The collision that wiped out the dinosaurs from the face of the Earth began at the very edges of our solar system, according to a study published in Nature’s Scientific Reports (1). It turns out that the object that hit planet Earth didn’t come from the asteroid belt around Mars and Jupiter, as previously believed, but from the remote Oort cloud, a collection of icy objects further away than anything else in the solar system.
Researchers know that the extinction of dinosaurs was caused when the “Chicxulub impactor” hit just off Mexico’s coast and left a crater 93 miles across and 12 miles deep. Its impact was devastating and felt worldwide. This massive object not only brought the reign of the dinosaurs to an abrupt end but also triggered the extinction of almost three-quarters of plant and animal species on the planet.
What researchers don’t know is where this object originated and how it came to strike our planet with such force. They don’t even know whether to class it as a comet or an asteroid! It is believed that the impactor could have been a piece of a bigger asteroid originating from the asteroid belt between Mars and Jupiter, but now undergraduate Amir Siraj and astronomer Avi Loeb, from Harvard University, have a different theory to explain the origins of this catastrophic event.
So, what really happened?
After analysing how objects fly around in the solar system as well as computer simulations about the influence of gravity, they suggested that whatever wiped out dinosaurs came from the Oort cloud. The most remote region in our solar system, the Oort cloud is believed to be like a giant bubble surrounding the solar system, made of icy-comet like objects that can be as large as mountains.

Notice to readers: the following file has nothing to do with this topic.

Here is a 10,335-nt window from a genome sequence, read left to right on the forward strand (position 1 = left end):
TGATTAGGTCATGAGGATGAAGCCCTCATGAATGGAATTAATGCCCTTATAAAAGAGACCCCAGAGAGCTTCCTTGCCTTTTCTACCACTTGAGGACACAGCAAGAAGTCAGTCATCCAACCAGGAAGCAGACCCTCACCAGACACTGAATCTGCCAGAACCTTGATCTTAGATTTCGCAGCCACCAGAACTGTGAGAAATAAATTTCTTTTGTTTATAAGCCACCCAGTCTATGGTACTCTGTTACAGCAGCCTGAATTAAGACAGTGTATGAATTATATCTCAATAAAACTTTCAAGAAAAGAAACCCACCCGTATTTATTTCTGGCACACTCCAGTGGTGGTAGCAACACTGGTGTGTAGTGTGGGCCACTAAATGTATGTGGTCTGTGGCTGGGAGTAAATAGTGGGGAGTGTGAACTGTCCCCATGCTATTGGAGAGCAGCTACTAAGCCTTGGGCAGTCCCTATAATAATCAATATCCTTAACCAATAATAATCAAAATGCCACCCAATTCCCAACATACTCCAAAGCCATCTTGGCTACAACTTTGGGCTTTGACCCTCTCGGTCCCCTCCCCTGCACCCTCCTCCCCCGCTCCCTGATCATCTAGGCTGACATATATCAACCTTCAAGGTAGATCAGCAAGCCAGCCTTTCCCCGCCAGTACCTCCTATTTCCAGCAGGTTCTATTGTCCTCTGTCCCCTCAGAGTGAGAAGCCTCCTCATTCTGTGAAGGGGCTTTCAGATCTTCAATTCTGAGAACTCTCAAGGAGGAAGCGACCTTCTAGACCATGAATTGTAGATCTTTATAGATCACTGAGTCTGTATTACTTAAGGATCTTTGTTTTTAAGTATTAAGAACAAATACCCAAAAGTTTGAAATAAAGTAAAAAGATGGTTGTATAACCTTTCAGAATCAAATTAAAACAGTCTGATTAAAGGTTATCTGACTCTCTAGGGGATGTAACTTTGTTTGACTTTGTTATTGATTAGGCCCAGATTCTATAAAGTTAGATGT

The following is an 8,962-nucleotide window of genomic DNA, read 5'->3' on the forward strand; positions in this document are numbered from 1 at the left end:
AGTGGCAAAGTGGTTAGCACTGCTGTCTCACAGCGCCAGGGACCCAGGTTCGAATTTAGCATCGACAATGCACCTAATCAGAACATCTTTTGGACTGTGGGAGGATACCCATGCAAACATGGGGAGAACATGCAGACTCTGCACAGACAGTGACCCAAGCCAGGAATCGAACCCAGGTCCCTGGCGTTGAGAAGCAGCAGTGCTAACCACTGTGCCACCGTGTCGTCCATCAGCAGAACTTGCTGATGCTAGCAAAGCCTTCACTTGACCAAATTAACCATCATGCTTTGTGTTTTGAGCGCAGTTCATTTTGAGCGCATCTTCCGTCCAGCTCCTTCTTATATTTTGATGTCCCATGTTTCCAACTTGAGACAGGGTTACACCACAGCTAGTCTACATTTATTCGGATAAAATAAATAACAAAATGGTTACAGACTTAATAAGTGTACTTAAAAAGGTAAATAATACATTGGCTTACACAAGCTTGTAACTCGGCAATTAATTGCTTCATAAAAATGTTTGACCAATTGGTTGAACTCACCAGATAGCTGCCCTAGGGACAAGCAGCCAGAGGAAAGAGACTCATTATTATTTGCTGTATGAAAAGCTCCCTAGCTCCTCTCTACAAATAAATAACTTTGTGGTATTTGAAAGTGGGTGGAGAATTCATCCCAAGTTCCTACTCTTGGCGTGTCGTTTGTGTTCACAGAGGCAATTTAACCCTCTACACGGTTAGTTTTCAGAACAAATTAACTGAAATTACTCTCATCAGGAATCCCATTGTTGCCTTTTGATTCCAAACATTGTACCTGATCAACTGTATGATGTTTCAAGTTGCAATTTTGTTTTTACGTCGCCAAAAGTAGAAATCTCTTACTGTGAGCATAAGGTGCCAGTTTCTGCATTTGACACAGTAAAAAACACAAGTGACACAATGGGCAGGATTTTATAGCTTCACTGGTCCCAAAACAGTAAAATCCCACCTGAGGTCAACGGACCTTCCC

According to the researchers, when a piece of a comet from the Oort cloud was knocked off course by Jupiter’s gravity, it was sent flying towards the sun. “Basically, Jupiter acts as a kind of pinball machine,” said Siraj. “Jupiter kicks these incoming long-period comets into orbits that bring them very close to the sun.”
As they’re catapulted towards the sun, these comets – known as ‘sungrazers’ – experience great forces that can break them into smaller pieces. Comet shrapnel, if you like. And, in this case, one of these smaller pieces headed straight to Earth. “In a sungrazing event, the portion of the comet closer to the sun feels a stronger gravitational pull than the part that is further, resulting in a tidal force across the object,” Siraj says. “A large comet breaks up into many smaller pieces. And crucially, on the journey back to the Oort cloud, there’s an enhanced probability that one of these fragments hit the Earth.”
This is all important data, but what really made it for the Harvard researchers was the actual composition of the comet that hit our planet. Pieces found at the Chicxulub crater have been classed as carbonaceous chondrites, which are much more likely to be found in the Oort cloud than the asteroid belt.
Nevertheless, the researchers are cautious. This idea needs to be further tested, possibly by looking at other comet craters around the world or even similar ones on the Moon. And, as the cherry on top of the cake, when the Vera Rubin Observatory in Chile opens in the next few months, researchers will be able to watch comets live and see how they behave.
“I hope that we can test the theory by having more data on long-period comets, get better statistics, and perhaps see evidence for some fragments”, said Professor Loeb. For the researcher, understanding what happened is vital to solve the mystery of Earth’s history and could be fundamentally important if something like this was to ever threaten our planet again. “It must have been an amazing sight, but we don’t want to see that again,” he joked.
(1) Siraj, A., Loeb, A. Breakup of a long-period comet as the origin of the dinosaur extinction.Sci Rep11, 3803 (2021). https://doi.org/10.1038/s41598-021-82320-2